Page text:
Why Girls Leave Sport & What We Can Do About It?

Why Sport Is Important

We all know that exercise is important. The physical health benefits of exercise are often touted, such as improved stamina, flexibility, bone & muscle strength, heart & lung functioning, and reduced incidence of such chronic diseases as diabetes, arthritis, and heart disease. While the physical health benefits are clear, today we are hearing more about the positive impact exercise – and sports in particular – have on mental, emotional, and social wellbeing.

For those who aren’t aware, the psychosocial benefits of sport include:

  • Lower incidences of anxiety and depression
  • Greater development of self-esteem and confidence
  • Improved cognitive functioning, associated with improved academic performance
  • Development of important life skills such as teamwork, leadership, communication, time management, goal setting, and resilience

The problem is that, based on the 2020 ParticipACTION report card, most Canadian youths are not getting enough exercise. This is due primarily to less physical education in school, less active play at home, and less opportunities for active transportation (i.e. walking and biking instead of driving).

Fortunately there is an abundance of organized sport programs. The report card noted that most Canadian youths do participate in organized sport, and it is where they engage in most of their physical activity.

Knowing this, it should be of particular concern that by the time they are in their teens, girls drop out of sports at a rate of 3x that of their male peers. This is particularly concerning as studies show that girls who drop out of sport in their teens are unlikely to return to physical activity as adults.

Why Girls Are Leaving Sport

Girls tend to drop out of sport in their teens for a few key reasons:

1.Lack of Positive Role Models 

Due to a lack of female coaches coupled with the lack of visible opportunities for females to continue with sport, many girls don’t see a place for themselves in sport. This is particularly noteworthy in that the females that may be seen in sport are often sexualized, at a point where many young women are experiencing self-consciousness related to their own body image.

2. Sport Culture

Girls are much less tolerant of poor sports behaviours than males. They want coaches who are knowledgeable and will help them improve their skills while also creating a positive culture that allows them to develop friendships. When they don’t experience this, they stop viewing sport as fun and leave. This creates a waterfall effect in that many girls will leave sport because their friends have.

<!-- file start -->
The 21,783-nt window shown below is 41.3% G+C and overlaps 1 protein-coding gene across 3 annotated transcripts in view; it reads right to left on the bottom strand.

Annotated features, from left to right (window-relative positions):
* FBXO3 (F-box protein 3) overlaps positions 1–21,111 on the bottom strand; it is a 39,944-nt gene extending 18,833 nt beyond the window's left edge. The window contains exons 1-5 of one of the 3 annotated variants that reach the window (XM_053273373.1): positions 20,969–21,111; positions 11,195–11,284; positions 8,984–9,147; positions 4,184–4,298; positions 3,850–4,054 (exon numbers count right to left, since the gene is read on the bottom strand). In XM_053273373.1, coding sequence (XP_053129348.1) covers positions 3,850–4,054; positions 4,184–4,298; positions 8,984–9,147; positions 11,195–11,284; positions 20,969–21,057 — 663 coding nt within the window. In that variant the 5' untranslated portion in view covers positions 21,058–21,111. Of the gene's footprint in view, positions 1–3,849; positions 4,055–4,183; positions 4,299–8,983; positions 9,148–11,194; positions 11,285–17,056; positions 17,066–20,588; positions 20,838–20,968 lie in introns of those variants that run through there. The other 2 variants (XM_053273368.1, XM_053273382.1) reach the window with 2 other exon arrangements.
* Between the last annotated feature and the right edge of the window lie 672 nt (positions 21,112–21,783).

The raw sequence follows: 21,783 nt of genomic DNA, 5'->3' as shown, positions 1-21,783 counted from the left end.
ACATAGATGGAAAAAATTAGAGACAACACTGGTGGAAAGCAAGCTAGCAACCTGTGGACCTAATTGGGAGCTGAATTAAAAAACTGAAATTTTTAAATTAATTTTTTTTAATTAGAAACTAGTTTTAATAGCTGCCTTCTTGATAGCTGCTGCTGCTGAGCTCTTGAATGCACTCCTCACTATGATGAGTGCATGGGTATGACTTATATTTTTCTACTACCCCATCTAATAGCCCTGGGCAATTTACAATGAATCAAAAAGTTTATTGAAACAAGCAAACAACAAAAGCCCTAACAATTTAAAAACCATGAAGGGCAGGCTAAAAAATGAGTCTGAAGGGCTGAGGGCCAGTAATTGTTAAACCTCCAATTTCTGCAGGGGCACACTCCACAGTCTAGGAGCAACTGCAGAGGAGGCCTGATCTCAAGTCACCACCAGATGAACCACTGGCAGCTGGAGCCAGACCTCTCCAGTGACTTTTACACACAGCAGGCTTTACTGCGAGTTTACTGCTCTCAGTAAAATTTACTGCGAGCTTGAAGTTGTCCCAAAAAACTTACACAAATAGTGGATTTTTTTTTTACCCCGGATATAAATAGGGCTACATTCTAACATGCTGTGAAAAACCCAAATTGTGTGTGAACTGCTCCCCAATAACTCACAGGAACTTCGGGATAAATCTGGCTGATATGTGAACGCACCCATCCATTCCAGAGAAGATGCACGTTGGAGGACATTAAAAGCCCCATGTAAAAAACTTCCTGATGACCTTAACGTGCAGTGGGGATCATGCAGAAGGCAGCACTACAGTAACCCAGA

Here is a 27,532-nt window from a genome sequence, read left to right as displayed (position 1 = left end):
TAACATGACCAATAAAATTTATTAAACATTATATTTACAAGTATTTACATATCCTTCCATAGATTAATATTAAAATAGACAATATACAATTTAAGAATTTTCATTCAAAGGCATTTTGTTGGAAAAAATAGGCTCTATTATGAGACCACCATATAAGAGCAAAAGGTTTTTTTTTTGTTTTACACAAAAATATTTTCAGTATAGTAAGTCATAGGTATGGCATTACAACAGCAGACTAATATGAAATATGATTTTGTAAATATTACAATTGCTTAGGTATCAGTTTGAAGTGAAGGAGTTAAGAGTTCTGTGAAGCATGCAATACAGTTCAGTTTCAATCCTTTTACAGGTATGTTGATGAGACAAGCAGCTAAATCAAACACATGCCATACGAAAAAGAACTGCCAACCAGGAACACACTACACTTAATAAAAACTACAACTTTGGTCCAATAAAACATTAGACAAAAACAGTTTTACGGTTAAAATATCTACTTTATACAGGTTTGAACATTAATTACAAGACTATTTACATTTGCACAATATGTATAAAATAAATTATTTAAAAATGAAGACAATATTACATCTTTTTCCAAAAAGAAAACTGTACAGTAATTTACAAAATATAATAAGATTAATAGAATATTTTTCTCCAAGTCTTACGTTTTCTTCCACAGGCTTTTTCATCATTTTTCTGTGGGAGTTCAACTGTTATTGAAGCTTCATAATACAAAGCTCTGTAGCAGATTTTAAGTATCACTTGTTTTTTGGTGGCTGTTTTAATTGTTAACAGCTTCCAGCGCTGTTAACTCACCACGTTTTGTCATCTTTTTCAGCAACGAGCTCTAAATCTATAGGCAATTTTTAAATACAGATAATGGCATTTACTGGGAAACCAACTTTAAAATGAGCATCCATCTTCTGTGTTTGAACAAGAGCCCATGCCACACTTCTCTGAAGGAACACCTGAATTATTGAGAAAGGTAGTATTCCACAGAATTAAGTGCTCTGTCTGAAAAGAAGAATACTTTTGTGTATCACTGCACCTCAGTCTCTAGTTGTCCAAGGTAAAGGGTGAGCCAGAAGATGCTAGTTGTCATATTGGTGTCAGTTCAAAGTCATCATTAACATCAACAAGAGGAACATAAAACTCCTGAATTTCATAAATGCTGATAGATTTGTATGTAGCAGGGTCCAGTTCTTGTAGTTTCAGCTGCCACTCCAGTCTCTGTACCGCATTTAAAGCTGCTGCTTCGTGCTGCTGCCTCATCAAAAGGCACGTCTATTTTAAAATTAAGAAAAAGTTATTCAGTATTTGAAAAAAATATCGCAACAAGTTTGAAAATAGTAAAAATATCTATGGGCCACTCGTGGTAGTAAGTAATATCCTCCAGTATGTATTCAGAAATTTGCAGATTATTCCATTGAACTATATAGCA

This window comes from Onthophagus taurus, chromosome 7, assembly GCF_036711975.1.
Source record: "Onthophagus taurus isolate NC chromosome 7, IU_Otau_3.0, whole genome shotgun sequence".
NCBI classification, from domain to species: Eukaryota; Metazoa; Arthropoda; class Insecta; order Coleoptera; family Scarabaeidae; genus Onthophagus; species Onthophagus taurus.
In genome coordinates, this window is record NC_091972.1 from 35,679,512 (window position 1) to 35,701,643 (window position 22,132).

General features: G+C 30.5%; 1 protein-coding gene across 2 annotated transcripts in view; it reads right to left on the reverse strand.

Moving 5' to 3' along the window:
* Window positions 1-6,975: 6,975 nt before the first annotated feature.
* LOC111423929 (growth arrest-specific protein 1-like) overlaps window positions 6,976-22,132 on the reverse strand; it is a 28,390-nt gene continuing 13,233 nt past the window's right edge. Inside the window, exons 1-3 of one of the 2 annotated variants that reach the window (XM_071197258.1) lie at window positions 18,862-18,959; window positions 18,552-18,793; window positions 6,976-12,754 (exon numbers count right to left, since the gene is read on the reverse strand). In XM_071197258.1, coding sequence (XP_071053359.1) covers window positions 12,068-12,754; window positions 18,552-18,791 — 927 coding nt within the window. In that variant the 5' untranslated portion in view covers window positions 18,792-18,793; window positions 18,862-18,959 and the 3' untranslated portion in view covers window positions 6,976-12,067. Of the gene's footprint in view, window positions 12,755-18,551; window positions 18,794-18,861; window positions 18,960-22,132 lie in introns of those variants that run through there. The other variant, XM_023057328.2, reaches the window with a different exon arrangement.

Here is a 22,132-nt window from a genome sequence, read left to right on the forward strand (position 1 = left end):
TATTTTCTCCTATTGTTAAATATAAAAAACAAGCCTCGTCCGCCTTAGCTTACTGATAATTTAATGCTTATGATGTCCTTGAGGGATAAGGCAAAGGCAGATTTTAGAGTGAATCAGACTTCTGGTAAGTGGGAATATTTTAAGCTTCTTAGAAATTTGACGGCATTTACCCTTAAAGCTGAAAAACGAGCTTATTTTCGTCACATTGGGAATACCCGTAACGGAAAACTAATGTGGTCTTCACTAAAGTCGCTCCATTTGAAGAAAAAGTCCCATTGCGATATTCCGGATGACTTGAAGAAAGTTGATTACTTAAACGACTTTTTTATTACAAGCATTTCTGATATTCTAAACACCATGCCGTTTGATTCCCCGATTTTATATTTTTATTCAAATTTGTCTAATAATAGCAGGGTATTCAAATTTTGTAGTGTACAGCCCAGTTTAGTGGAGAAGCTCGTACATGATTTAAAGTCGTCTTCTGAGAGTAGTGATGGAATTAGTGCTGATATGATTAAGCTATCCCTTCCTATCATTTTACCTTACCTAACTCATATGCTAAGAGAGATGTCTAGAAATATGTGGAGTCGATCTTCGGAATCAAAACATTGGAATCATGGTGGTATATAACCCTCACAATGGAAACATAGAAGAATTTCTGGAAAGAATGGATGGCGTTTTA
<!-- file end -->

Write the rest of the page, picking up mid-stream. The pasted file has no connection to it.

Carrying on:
3. Lack of Access

With most sport opportunities existing outside of school, access becomes a factor. This can relate to the cost, with some families finding the fees to participate prohibitive. This can also relate to program opportunities, with individuals in some regions having to travel great distances to be able to participate in sport programs. In such regions, sport programs for males tend to be more prevalent than those for females.

How to Keep Girls in Sport

It should be evident that, to keep girls in sport, we must begin to address the factors that are causing them to leave.

1. Positive Role Models

Athletics is unique in that, by being a sport composed of numerous events, athletes have opportunities to find their niche as a runner, jumper, or thrower. Particularly for track & field clubs, it’s important to expose female athletes to as many events as possible so that they see opportunities for themselves to continue to progress in sport.

It is also important to actively encourage young females to become involved as coaches. While we have many great male coaches in our sport there are fewer females. Unfortunately this means that females are less likely to see themselves as potential coaches, making them less likely to pursue coaching unless encouraged to do so. To put it simply, the more females who stay in sport, in any role, the more females that exist to be role models, both to each other and those coming up behind them.

2. Sport Culture

Let’s be proactive about creating a positive sporting environment. Consider taking Keeping Girls in Sport, an online workshop developed specifically to help coaches create a safe and respectful environment for female athletes. Girls want to do well at sports, but they won’t stick around if the culture isn’t positive.

3. Access

Sport needs to exist in schools. With the elimination of most PE specialist positions it is especially important to advocate for continued PE programming for students and physical literacy professional development opportunities for teachers. For many youth, school is the first exposure they will have to sports, but that can’t occur without PE programs.

Organized sport is clearly important as well, as it provides the opportunity to continue developing skills and potentially compete at higher levels. Fortunately, there are amazing programs such as KidSport that will help cover the registration fees for programs offered by member clubs of a Provincial Sport Organization (such as BC Athletics). While the Covid-19 pandemic has certainly slowed down sport participation, it has also shown us the opportunities that exist for virtual training. Particularly for those in remote regions, being able to access both virtual and in person training opportunities could greatly impact young woman wanting to continue in sport. 


What Can You Do?

Keeping girls in sport is important and is something we must all be intentional about. If your club is interested in making this a goal please consider applying for the ViaSport She Play Female Retention Project, a program working to help keep girls 11-14 year old in sport. Apply by Thursday, July 16th for a chance to participate.


Author: Sabrina Nettey - Introductory Programs Coordinator – RunJumpThrowWheel & Junior Development, BC Athletics